The founders of the Forest Hills Citizens Association would have felt right at home at the association’s 2015 meeting. It was held at the same place as their first meeting in 1929: The Methodist Home, which was rebranded last year as Forest Hills of DC. At the meeting last Thursday, FHCA President Denise Warner spoke of the association’s history and evolution. Here are highlights of her talk.
In 1929, a group of Forest Hills neighbors met here, at The Methodist Home, as later quoted by Mrs. Leslie Boudinot Wright, to “combat the neglect which was turning Connecticut Avenue into a Coney Island thoroughfare.”
The first leaders are described as “mostly older men, several retired from the military, and one woman, Mrs. Wright.” Mrs. Wright helped to found our public schools of Murch, Deal and Wilson. She “persistently lobbied” the Department of the Interior to designate a lot for the Forest Hills Playground and was successful in that the National Capitol Parks and Planning Commission acquired land for the playground in 1942.
As we examine the past 40 years, it is a testament to the strength of our Citizens Association and others across the city that they remain a force for protection of the citizens’ interests with DC and federal governmental entities. The DC Federation of Citizens Associations meets regularly in public assembly to hear from governmental representatives on topical issues.
Moving quickly to 1976, the Advisory Neighborhood Commissions (ANCs) throughout the District of Columbia were established to represent the closest official ties to the neighborhoods. Legislated through the Home Rule Charter, Section 736, ANCs were created to ensure input from the neighborhood on issues directly affected by government action. This includes but is not limited to: traffic, parking, recreation, street improvements, safety, zoning and economic development – important initiatives taken on by Mrs. Wright and her fellow Forest Hills citizens some 86 years ago.
While at first glance, one could imagine that the development of the ANC structure could signal the decline of Citizens Associations, this has not been the case. For example, our neighborhood will forever be grateful to George Clark, past president of the FHCA, for leading the initiative to establish the Forest Hills Tree and Slope overlay to protect our trees from being cut down and slopes from erosion and removal, approved in 2007.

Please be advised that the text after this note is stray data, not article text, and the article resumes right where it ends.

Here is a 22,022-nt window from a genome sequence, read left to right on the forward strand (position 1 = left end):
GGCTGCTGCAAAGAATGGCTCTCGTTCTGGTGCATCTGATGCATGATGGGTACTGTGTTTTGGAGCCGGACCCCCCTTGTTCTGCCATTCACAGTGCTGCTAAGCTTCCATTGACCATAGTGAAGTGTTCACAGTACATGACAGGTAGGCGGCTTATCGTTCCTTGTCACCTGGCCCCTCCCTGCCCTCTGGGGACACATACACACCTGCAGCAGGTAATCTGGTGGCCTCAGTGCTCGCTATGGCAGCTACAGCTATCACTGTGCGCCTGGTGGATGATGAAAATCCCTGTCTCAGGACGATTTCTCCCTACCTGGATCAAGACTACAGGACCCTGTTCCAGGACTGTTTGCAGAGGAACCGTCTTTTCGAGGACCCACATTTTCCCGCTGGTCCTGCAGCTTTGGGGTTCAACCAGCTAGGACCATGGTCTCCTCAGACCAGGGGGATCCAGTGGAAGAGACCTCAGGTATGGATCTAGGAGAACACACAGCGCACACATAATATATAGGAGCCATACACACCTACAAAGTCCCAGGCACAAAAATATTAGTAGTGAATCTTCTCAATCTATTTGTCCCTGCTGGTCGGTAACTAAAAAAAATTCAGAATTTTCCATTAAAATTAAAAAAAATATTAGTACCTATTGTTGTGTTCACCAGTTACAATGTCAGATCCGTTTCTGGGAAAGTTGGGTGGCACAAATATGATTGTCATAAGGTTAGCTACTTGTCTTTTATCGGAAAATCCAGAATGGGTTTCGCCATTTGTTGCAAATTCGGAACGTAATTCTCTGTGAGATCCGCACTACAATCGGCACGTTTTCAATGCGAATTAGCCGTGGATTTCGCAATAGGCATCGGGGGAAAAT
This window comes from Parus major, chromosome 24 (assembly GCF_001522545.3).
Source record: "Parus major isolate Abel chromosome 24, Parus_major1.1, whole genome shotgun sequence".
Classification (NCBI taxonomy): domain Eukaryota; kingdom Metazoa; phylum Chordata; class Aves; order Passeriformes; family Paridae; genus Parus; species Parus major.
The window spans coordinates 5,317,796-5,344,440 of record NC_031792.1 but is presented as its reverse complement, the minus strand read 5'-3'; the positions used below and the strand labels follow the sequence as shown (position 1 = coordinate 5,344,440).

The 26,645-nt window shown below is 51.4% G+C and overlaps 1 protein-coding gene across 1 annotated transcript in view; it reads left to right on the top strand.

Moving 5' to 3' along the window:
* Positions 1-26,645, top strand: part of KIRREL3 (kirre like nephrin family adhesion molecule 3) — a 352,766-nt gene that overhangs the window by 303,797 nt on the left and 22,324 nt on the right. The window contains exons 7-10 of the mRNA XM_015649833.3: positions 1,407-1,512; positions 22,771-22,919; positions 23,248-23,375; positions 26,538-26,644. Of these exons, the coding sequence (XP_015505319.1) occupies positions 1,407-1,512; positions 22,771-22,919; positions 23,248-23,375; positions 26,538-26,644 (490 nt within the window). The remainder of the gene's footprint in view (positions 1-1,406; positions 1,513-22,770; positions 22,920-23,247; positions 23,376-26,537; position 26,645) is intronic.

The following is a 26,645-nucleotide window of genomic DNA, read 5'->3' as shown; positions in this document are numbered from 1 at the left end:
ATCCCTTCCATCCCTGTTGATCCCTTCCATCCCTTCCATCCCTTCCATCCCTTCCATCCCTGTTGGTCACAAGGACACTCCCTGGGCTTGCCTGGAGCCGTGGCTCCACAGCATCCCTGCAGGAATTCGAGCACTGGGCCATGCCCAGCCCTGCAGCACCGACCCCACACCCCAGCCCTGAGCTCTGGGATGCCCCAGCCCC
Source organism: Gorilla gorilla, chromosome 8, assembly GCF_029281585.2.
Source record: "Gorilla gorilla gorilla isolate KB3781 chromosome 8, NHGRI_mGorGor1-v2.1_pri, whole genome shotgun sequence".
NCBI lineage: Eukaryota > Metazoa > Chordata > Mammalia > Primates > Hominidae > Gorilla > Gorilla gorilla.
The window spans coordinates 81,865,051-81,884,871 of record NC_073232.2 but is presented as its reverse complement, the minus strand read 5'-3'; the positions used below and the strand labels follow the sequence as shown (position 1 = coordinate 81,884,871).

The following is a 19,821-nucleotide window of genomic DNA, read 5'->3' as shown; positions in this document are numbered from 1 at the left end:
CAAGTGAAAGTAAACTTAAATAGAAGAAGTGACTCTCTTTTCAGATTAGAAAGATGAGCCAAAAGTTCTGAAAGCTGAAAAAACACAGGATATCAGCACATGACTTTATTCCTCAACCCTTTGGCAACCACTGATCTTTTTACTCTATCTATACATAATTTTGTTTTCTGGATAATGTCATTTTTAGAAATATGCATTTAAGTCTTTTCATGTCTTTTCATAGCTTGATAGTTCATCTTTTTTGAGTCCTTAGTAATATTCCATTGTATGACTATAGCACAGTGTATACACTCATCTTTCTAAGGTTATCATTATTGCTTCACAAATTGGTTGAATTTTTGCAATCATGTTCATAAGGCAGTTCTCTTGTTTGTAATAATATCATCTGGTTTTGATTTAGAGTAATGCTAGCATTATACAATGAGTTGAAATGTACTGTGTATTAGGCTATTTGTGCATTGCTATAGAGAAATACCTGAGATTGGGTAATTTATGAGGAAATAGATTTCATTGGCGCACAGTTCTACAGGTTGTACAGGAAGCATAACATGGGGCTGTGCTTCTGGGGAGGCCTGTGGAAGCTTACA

The FHCA has been further strengthened over the past 15 years through the work of Gary Stevens, founder of the Forest Hills Neighborhood Alliance. In the year 2000, Gary created the Alliance as a non-profit dedicated to preserving and sharing the culture and history of Forest Hills. Significant projects include preservation of the Owl’s Nest, Forest Hills History Day in 2004, publication of the Forest Hills history book in 2006 and the “Art on Call” callbox project in 2009.
In 2011 the FHCA, a 501(c)4, adopted the Alliance as a project, specifically its nonprofit 501(c)3. This merger has proved to further strengthen neighborhood initiatives.
In 2012 Marlene Berlin founded the web-based e-magazine, the Forest Hills Connection as a project of the Alliance. The Connection provides the “color” of our dynamic community. Funds raised on behalf of the Connection are tax deductible.
At this point most of our fundraising has supported the Connection, highlighted by the Arts Studio Walk last spring. We are in the process of planning another event this spring. The Alliance is the major supporter of the Connection – its tax-exempt status stimulates ongoing donations to keep the Connection in business.
Mostly recently, the FHCA and the Chevy Chase Citizens Association co-hosted 2014 election forums for DC Attorney General (moderated by Walter Smith of DC Appleseed) and DC Council-at–Large candidates. These forums were so well-attended that both organizations have pledged to host forums during the next election season.
It is our special strength that the FHCA and the Alliance are positioned to support and facilitate creative endeavors which lead to positive, community-based change. Thank you for attending this evening and for your continued energy and support.
The next assembly of the Federation of Citizens Associations is tomorrow, January 27th. The topics are zoning and public safety, with Zoning Commission Chair Anthony Hood and MPD Chief Cathy Lanier. The public is invited. It will be held from 6:30 to 8:30 pm at One Judiciary Square, 441 4th Street, NW, Room 1107. (Judiciary Square Metro)